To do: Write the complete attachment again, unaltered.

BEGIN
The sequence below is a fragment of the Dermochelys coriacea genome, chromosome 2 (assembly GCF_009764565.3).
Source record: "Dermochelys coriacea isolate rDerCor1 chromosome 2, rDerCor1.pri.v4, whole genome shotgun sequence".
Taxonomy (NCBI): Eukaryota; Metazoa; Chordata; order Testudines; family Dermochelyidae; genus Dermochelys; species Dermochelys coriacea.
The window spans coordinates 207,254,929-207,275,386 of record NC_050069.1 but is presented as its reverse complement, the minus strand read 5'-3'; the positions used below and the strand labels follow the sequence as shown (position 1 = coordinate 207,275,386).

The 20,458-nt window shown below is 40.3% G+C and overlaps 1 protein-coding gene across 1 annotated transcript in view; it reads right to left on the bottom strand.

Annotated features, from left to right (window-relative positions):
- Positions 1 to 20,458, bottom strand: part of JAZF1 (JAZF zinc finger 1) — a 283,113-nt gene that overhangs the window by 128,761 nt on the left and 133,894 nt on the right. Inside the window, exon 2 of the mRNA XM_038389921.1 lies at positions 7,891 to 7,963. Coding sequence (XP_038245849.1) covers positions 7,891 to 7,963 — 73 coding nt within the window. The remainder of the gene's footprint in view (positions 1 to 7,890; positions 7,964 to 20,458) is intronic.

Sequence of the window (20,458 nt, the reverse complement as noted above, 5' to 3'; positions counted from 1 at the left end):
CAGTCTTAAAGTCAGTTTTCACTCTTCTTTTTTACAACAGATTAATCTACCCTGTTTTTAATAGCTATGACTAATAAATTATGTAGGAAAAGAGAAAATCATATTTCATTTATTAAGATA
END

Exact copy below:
The sequence below is a fragment of the Dermochelys coriacea genome, chromosome 2 (assembly GCF_009764565.3).
Source record: "Dermochelys coriacea isolate rDerCor1 chromosome 2, rDerCor1.pri.v4, whole genome shotgun sequence".
Taxonomy (NCBI): Eukaryota; Metazoa; Chordata; order Testudines; family Dermochelyidae; genus Dermochelys; species Dermochelys coriacea.
The window spans coordinates 207,254,929-207,275,386 of record NC_050069.1 but is presented as its reverse complement, the minus strand read 5'-3'; the positions used below and the strand labels follow the sequence as shown (position 1 = coordinate 207,275,386).

The 20,458-nt window shown below is 40.3% G+C and overlaps 1 protein-coding gene across 1 annotated transcript in view; it reads right to left on the bottom strand.

Annotated features, from left to right (window-relative positions):
- Positions 1 to 20,458, bottom strand: part of JAZF1 (JAZF zinc finger 1) — a 283,113-nt gene that overhangs the window by 128,761 nt on the left and 133,894 nt on the right. Inside the window, exon 2 of the mRNA XM_038389921.1 lies at positions 7,891 to 7,963. Coding sequence (XP_038245849.1) covers positions 7,891 to 7,963 — 73 coding nt within the window. The remainder of the gene's footprint in view (positions 1 to 7,890; positions 7,964 to 20,458) is intronic.

Sequence of the window (20,458 nt, the reverse complement as noted above, 5' to 3'; positions counted from 1 at the left end):
CAGTCTTAAAGTCAGTTTTCACTCTTCTTTTTTACAACAGATTAATCTACCCTGTTTTTAATAGCTATGACTAATAAATTATGTAGGAAAAGAGAAAATCATATTTCATTTATTAAGATA